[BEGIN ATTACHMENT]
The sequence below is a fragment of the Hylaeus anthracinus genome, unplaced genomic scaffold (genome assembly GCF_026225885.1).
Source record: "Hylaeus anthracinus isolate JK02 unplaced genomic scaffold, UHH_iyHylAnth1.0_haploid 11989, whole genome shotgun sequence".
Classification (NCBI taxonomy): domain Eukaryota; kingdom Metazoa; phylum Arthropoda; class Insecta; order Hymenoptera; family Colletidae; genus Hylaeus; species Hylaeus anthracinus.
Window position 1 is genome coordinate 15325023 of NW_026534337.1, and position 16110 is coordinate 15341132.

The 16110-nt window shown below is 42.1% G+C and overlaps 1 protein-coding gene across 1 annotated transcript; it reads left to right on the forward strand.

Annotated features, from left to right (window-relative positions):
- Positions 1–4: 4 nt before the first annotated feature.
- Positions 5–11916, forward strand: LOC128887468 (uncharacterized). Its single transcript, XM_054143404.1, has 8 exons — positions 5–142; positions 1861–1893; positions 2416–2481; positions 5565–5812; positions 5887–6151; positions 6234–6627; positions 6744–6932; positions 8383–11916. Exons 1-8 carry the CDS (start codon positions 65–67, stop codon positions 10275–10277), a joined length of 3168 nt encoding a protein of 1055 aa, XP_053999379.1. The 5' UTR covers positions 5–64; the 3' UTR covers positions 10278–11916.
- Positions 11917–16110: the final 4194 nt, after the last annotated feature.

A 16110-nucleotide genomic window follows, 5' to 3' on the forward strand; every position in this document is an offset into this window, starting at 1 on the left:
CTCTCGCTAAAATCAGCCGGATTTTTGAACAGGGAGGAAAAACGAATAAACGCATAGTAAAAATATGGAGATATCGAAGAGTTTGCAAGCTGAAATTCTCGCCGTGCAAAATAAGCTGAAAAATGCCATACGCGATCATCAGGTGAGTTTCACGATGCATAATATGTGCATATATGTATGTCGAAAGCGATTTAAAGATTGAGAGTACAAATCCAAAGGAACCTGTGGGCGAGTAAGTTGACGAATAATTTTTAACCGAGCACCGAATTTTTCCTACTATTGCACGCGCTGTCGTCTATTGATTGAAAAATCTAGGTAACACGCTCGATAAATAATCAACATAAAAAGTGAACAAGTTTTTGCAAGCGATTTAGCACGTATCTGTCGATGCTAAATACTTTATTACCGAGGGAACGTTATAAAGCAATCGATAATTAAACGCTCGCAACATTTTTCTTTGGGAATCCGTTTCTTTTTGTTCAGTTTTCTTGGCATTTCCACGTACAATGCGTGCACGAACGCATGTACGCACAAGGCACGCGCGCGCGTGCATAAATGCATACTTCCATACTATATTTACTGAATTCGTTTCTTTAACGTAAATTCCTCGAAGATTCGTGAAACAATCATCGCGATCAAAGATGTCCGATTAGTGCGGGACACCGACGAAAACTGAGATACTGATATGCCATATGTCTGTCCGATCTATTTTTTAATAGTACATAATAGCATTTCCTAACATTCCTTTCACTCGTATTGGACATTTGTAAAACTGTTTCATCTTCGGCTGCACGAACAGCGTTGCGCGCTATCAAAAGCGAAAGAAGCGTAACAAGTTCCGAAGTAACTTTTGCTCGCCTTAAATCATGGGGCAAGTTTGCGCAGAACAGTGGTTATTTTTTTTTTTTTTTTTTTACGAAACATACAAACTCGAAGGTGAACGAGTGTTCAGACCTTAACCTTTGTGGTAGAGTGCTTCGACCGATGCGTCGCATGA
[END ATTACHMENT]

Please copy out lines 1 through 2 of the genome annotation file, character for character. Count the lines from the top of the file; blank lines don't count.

The sequence below is a fragment of the Hylaeus anthracinus genome, unplaced genomic scaffold (genome assembly GCF_026225885.1).
Source record: "Hylaeus anthracinus isolate JK02 unplaced genomic scaffold, UHH_iyHylAnth1.0_haploid 11989, whole genome shotgun sequence".